‘They’re still beating everybody’: Spurs off to 4-0 start

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MIAMI (AP) — Gregg Popovich is in a great mood, seeming to enjoy every aspect of the conversation. There was talk about wine, his favorite beverage and probably his favorite topic.

There was talk about players who came through the San Antonio system. There was talk about past NBA Finals matchups and some coaches he admires.

Then the chat turned to the Spurs. And the effusive answers from the venerable San Antonio coach were no more.

“We’re doing what we’ve always done, I guess,” Popovich shrugged.

True, but that’s what makes the Spurs worth talking about. Off to the NBA’s best start at 4-0 – and matching the best start in franchise history, one they could top at Orlando on Friday – the Spurs are generally ignoring this era’s preferred method of go-go-go, pace-and-space, shoot-the-3 basketball and relying instead on post-ups and defense.

It’s working, even as the Spurs wait for Kawhi Leonard and Tony Parker – their best player and their point guard – to make their season debuts.

“It’s remarkable what they do and how they reinvent themselves every year,” Miami coach Erik Spoelstra said. “The faces change, but their standards and excellence remain the same. So now they’re doing it retro, doing it totally old-school, the way everybody said you can’t do it.

“They’re doing it by building a top-caliber defense, not playing with incredible pace, not playing with the 3-point line right now … and they’re still beating everybody.”

San Antonio’s latest victim: Spoelstra and the Heat, winning 117-100 in Miami on Wednesday night. The Spurs were plus-12 in rebounds, plus-14 in bench scoring, shot 10 for 17 from 3-point range while holding Miami to a 9-for-26 night from beyond the arc. In a 9-minute span of the second half, the Spurs used a 32-13 run that decided everything.

Popovich dismissed the Spurs’ effort as mediocre, especially on defense. But all Miami could do afterward was tip its cap.

“They just know how to play,” Heat guard Goran Dragic said. “They have that consistency. They have that system that is really good. You can see every cut, every pass, it’s crisp. Sooner or later, you’re going to get hit by a screen and they’ll take advantage of that.”

Even without Leonard and Parker, it’s all working.

LaMarcus Aldridge, who often didn’t seem to fit with the Spurs during his first two seasons, is averaging 26 points and is off to the best four-game start of his career. Rudy Gay, a Spurs newcomer and a backup for the first time since he was a rookie, is averaging 14.8 points on 58 percent shooting. The Spurs are allowing an average of 93 points per game – 12 teams entering Thursday have given up more than that in every game they’ve played this season.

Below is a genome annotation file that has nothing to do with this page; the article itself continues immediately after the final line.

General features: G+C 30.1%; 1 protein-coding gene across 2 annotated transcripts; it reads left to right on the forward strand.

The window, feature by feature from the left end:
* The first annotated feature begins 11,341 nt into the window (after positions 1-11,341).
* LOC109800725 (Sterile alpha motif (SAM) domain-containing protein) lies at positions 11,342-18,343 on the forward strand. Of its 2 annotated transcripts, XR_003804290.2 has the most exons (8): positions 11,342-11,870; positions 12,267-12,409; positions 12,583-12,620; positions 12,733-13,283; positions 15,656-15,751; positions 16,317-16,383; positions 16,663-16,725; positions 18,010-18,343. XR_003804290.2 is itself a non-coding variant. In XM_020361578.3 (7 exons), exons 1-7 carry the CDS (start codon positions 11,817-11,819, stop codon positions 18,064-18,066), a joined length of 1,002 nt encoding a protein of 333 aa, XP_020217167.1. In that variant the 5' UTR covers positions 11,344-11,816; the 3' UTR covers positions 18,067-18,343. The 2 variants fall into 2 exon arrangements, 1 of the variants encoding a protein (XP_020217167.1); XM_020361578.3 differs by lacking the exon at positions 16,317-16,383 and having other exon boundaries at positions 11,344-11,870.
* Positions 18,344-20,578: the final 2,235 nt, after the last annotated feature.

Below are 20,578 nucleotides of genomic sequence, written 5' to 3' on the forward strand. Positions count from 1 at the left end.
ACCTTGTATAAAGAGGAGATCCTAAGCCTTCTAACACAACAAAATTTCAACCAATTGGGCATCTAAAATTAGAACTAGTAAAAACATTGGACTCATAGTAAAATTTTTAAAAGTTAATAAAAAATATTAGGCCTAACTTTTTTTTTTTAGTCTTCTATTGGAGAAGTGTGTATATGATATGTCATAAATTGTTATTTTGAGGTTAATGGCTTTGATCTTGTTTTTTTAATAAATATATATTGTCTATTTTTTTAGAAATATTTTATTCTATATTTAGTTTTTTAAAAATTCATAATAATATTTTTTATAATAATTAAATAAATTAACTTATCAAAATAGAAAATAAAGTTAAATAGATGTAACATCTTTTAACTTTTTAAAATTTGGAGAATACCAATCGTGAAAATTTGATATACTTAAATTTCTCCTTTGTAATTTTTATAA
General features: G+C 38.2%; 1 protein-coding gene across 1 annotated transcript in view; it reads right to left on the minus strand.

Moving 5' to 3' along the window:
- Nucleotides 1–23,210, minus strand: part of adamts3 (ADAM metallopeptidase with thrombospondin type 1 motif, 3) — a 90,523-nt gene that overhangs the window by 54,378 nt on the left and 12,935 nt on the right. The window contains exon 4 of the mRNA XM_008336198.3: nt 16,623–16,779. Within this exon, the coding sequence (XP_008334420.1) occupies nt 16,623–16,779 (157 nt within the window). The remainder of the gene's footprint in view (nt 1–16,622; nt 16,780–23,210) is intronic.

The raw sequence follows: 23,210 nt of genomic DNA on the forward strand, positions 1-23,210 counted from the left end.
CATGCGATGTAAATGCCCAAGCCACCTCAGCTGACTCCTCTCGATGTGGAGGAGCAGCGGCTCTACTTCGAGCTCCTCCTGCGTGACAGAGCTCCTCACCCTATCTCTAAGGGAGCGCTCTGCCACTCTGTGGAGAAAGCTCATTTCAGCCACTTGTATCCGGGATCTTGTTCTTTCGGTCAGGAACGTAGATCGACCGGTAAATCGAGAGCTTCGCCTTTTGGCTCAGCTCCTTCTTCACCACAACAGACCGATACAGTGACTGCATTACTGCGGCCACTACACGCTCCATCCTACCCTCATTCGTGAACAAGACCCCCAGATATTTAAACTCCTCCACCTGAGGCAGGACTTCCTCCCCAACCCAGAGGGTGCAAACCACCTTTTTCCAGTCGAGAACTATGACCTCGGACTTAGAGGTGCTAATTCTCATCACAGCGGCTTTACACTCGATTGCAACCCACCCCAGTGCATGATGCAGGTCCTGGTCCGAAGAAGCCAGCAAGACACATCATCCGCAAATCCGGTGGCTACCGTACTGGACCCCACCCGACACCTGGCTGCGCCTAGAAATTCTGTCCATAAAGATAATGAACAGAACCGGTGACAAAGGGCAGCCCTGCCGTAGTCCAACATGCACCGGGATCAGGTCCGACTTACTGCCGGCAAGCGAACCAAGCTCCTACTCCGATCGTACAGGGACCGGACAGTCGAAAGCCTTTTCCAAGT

It seems like a very basic style.

And it’s proven to be very effective.

“That’s what I know,” Popovich said. “That’s what I’m teaching. It suits our team and our personnel, so why not?”

Popovich treats the nuances of the Spurs’ system as if they are state secrets. The basic principles are easy and obvious, though. He tells a player simply to play to his strength. Case in point: Dejounte Murray, who’s filling Parker’s role while the veteran recovers from a leg injury, is the only guard in the NBA right now with more than 100 minutes as a starter and less than three 3-point attempts.

Murray has taken two, and missed both. He’s not a shooter yet.

“His focus right now is defense and rebounding,” Popovich said. “Eventually he will learn about pick-and-rolls and when his shot gets better, he will be real dangerous.”

This is what makes the Spurs dangerous: No one is asked to venture out of their comfort zone, and Popovich figures out the rest.

“You’ve got to adapt to your personnel,” Spurs veteran Manu Ginobili said. “If you have LaMarcus Aldridge, you’re going to post up more than other teams. Defensively, we’re trying to be who we always be and always were. I’m pretty sure that’s what other teams like to try to be. No secret there. We just try to be the same old defensive team and adapt to whoever we have offensively.”

The Spurs have won 60 percent of their games in each of the last 20 seasons – a streak eight years longer than any other team in NBA history, and four years longer than any other team ever in the four major North American sports leagues. Popovich is going to pass Phil Jackson, George Karl and possibly Pat Riley on the NBA’s all-time wins list this season.

Golden State is the NBA’s best team and LeBron James its best player, but San Antonio is still the league’s standard.